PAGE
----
Because of the stronger centrifugal force, there is a limit to how fast a planet can be moving in its orbit — no matter how close it is to the star it’s orbiting, or how massive the star. No circular orbit can exist with a speed greater than 1/√2; if the planet is moving faster than that, centrifugal force will overwhelm gravitational attraction.

### No Gravitational Waves

The equation that governs gravitational waves in the Riemannian universe is potentially subject to the same kind of problem we saw with light waves, where waves of too high a frequency in one dimension would undergo exponential growth in another. But for gravitational waves the situation is even more dire, because it would happen with waves of any frequency at all. There is no maximum frequency that needs to be exceeded.

As a result of this, the mechanism that prevents the exponential growth of light waves eliminates gravitational waves completely. In our universe, two massive objects that are orbiting each other very close together will radiate away energy in gravitational waves. This causes them to spiral inwards, and eventually collide. In the Riemannian universe, any energy that went into creating gravitational waves would have the opposite effect, causing the orbiting bodies to move apart ... but in fact, this won’t happen, because no gravitational radiation is possible.

### ... and Probably No Big Bang

In Lorentzian physics, if you follow the history of most simple models of the universe back in time, you end up at a moment when everything was infinitely dense and the classical laws of general relativity must fail: the Big Bang.

In Riemannian physics, this kind of model of the universe is possible, but it’s very artificial and contrived. It requires you to assume that the universe is full of matter whose world lines are all pointing in roughly the same direction. This might be a natural assumption in the Lorentzian universe, where world lines are confined to lie within a cone of timelike directions, but in the Riemannian universe they can be oriented along any direction in four-space.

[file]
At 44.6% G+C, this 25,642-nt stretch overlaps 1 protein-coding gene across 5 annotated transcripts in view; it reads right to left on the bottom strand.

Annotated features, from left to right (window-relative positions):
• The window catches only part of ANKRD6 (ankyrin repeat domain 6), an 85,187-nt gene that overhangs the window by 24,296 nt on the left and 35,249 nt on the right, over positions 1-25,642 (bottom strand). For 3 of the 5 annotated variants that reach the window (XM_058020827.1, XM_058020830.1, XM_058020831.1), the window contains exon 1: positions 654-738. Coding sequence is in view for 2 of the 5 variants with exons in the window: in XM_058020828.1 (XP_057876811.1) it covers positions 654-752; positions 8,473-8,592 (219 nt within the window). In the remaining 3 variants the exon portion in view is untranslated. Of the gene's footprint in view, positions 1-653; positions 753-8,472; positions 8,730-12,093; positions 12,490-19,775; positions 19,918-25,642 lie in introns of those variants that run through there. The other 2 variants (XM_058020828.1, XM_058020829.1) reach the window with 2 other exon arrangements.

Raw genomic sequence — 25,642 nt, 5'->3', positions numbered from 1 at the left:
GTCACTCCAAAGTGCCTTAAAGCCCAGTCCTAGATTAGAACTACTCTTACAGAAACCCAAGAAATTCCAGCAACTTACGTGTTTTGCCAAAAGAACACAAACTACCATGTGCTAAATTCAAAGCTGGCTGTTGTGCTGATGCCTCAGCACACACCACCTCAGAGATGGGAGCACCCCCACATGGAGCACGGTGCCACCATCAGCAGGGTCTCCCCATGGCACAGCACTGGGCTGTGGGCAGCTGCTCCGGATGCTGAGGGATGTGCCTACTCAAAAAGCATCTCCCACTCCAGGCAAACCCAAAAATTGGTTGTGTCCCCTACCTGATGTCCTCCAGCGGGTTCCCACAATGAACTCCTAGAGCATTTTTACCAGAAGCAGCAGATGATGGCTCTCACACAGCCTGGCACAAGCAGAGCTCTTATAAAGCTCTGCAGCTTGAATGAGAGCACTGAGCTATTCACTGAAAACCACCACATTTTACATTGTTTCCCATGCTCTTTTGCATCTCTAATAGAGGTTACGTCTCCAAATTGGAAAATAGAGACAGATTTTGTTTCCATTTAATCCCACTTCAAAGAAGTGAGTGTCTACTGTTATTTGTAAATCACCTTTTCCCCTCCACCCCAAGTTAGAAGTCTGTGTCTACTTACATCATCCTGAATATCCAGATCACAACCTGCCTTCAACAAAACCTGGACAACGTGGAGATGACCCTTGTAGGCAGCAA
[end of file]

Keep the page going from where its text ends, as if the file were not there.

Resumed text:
If we make the more natural assumption, in the Riemannian case, that on a cosmic scale the world lines of matter exhibit no preference at all for a particular direction, then if we choose a direction and call it “time”, the average density of matter as we go back in time need not change at all. The universe can still shrink to zero volume, but the particular event where this happens is just an artifact of our choice of a time direction — just as the shrinking of circles of latitude to zero at the north and south pole is an artifact of our choice of coordinates.

For the sake of simplicity, in the images on the right these models are both drawn on the surface of a sphere, but the four-space will only really be positively curved in all directions if there is a sufficiently large, positive cosmological constant — which in the Riemannian case is equivalent to a large negative vacuum energy. Without a cosmological constant, the first model will have positive curvature in the “time” direction and negative curvature in the other three. This means that a cloud of free-falling particles will be squeezed into a smaller volume if their world lines are more or less aligned with all the other matter in the universe, but if they are travelling at infinite speed relative to that background matter, they will instead become more spread out.

The second model, without a cosmological constant, will have negative curvature in all directions.

There is extra material on this topic for readers who don’t mind a slightly higher level of mathematics.

Orthogonal / Riemannian General Relativity / created Wednesday, 6 April 2011